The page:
When considering recusal, a judge must consult first his “own emotions and conscience” to determine whether he is free from bias or prejudice.6 If the judge determines he is impartial, then he must objectively evaluate whether this was a proceeding in which “[his] impartiality might reasonably be questioned”.7 The decision-maker must make an objective, fact-based inquiry as to what a “reasonable man” would likely conclude, rather than simply inquire as to what may be in his or her own mind or that of the litigants.8 The First Circuit Court of Appeals has explained clearly this objective inquiry:

The statute requires a judge to step down only if the charge against him is supported by a factual foundation and the facts provide what an objective, knowledgeable member of the public would find to be a reasonable basis for doubting the judge’s impartiality.9

In addition, the alleged bias and prejudice to be disqualifying must rise from an extrajudicial source and not from something learned from participation in the case or by prior rulings fairly made that may be unsatisfactory to one party.10 Finally, in determining whether impermissible bias exists requiring recusal, the decision-maker is allotted a certain degree of discretion. Reversal on appeal occurs only upon a showing that the decision-maker abused this discretion.11 Case law shows that courts are generally reluctant to establish any criteria that automatically must result in recusal. Even where there may be significant potential for impermissible bias (either actual or by appearance), the recusal determination typically turns on the facts.12

The impartiality of a fact-finder, as well as the appearance of impartiality, is an essential element in conducting a fair hearing. BSEA Hearing Officers randomly are assigned to cases in rotating order as cases are filed with the BSEA. However, BSEA Hearing Officers do not take cases in the community where they reside or cases in which close family member may work for the town or school district. When necessary, Hearing Officers have sought the guidance of the Massachusetts Ethics Commission.13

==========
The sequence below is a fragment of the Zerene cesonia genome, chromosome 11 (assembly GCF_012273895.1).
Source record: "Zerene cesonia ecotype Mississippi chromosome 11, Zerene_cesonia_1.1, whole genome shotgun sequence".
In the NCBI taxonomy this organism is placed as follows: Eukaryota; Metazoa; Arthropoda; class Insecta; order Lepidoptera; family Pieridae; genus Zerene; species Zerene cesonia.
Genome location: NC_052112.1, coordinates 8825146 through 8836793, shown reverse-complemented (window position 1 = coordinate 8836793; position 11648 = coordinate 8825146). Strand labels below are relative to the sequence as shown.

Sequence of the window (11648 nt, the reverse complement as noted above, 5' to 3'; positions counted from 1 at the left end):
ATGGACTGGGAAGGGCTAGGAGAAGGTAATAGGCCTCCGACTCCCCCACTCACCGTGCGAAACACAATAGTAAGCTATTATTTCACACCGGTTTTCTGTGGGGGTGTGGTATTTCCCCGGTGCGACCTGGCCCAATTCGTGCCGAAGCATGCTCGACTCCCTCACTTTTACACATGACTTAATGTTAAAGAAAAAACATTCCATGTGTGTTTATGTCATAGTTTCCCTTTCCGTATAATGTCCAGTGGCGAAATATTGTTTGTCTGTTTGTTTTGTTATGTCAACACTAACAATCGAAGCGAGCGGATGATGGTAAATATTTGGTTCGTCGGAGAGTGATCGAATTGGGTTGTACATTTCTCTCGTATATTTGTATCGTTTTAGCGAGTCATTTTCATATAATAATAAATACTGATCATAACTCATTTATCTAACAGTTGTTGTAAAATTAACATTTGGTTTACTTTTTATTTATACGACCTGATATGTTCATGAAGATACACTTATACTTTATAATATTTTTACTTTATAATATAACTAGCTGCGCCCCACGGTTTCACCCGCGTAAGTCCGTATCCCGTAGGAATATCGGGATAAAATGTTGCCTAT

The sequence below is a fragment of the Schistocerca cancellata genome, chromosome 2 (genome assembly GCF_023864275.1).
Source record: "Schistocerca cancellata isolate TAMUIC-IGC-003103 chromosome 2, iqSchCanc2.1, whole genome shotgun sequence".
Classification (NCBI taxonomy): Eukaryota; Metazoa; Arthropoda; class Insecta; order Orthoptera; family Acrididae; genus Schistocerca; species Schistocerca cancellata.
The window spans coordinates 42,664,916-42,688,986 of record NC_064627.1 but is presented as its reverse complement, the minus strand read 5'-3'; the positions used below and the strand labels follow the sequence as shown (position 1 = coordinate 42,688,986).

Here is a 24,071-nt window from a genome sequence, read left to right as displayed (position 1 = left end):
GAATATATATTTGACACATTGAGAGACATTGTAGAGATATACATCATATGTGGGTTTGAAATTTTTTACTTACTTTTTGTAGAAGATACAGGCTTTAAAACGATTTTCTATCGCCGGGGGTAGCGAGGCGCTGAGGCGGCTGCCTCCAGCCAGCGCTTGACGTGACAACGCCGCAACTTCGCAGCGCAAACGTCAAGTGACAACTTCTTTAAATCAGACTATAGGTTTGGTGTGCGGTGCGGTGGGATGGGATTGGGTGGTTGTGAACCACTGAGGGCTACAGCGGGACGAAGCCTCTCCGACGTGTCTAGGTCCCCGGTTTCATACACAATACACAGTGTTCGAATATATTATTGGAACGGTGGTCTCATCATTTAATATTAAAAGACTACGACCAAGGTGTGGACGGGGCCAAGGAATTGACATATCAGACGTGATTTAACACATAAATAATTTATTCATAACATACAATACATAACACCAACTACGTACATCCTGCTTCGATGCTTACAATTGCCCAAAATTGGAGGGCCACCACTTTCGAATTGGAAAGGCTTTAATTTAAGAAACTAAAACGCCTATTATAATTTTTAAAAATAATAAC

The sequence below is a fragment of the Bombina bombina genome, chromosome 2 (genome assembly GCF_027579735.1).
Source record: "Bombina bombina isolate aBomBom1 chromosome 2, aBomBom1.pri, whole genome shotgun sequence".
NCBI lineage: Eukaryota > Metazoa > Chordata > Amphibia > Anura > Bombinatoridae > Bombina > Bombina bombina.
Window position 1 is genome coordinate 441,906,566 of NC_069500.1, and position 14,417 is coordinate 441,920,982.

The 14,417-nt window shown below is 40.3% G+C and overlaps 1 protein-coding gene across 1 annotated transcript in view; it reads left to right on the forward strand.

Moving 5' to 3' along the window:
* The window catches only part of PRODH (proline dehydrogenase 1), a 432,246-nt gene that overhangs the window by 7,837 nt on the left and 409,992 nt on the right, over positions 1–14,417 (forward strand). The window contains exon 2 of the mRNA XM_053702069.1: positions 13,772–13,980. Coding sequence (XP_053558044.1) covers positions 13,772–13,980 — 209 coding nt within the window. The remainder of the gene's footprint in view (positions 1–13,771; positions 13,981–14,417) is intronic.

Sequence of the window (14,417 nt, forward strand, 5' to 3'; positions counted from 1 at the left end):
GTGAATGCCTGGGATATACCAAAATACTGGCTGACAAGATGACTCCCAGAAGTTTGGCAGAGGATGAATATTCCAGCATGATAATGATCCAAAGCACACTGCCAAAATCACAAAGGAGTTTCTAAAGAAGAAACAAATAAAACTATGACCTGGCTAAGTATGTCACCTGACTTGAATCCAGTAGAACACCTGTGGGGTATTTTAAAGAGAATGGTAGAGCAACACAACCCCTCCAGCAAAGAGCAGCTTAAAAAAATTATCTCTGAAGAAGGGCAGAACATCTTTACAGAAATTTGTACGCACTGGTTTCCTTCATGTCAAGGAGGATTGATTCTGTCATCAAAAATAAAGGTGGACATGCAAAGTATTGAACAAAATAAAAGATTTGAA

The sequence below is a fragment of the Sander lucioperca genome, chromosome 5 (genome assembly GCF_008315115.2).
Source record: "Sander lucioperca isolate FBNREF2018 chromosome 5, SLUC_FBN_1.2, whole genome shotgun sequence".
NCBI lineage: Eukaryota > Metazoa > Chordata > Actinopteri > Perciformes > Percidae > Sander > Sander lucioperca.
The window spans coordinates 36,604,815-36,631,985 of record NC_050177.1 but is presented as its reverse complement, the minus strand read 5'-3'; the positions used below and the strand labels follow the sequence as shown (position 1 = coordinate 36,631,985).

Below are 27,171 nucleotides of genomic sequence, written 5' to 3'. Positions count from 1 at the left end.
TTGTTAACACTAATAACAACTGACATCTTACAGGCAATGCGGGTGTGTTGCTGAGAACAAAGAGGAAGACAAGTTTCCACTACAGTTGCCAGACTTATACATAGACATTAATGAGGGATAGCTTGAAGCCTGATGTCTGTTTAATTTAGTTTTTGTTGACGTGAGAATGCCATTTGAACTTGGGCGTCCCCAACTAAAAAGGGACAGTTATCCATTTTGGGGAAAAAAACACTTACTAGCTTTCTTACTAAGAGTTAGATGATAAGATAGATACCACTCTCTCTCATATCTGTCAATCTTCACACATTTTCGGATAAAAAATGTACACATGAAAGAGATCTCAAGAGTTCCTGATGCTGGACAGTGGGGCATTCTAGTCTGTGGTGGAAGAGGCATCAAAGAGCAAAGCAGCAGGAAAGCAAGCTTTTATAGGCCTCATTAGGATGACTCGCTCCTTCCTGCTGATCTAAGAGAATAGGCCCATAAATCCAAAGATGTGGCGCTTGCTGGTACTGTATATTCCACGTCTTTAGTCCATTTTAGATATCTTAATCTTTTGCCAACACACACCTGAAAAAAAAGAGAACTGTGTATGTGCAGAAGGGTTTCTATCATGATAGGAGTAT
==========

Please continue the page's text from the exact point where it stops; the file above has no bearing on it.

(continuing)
RULING

After examining my own emotions and conscience in this matter as well as the complete record now before me, I conclude that I clearly will be able to preside over this matter without prejudice or bias towards either party. My rulings and decision shall be based solely on the evidence presented in this case and not on any unrelated issues or cases involving Parents’ attorney.

Further, I conclude that an objective, knowledgeable member of the public would find that these facts do not provide a reasonable basis for doubting my impartiality. While Parents’ attorney and Parent in the unrelated case will file or have filed a complaint against the Hearing Officer, the only thing that the Hearing Officer is aware of is that Parents’ attorney in this case did not prevail on behalf of Parent in the unrelated case. While the underlying purpose of the legal standards requiring recusal are to ensure not only the reality but also the appearance of an impartial dispute resolution process, there is also another essential consideration – the public interest in maintaining the integrity of the BSEA process for the assignment of Hearing Officers. In the words of then United States Court of Appeals for the First Circuit, Judge Stephen Breyer, now United States Supreme Court Justice Stephen Breyer:

When considering disqualification, the district court is not to use the standard of Caesar’s wife, the standard of mere suspicion…that is because the disqualification decision must reflect not only the need to secure public confidence through proceedings that appear impartial, but also the need to prevent parties from too easily obtaining the disqualification of a judge, thereby potentially manipulating the system for strategic reasons, perhaps to obtain a judge more to their liking.14

Relying on the cases cited above, the United States Court of Appeals for the First Circuit in FDIC v. Sweeney 136 F.3d 216, 219 (1 st Cir. 1998) held:

A party cannot force disqualification by attacking the judge and then claiming that those attacks must have caused the judge to be biased against [her].15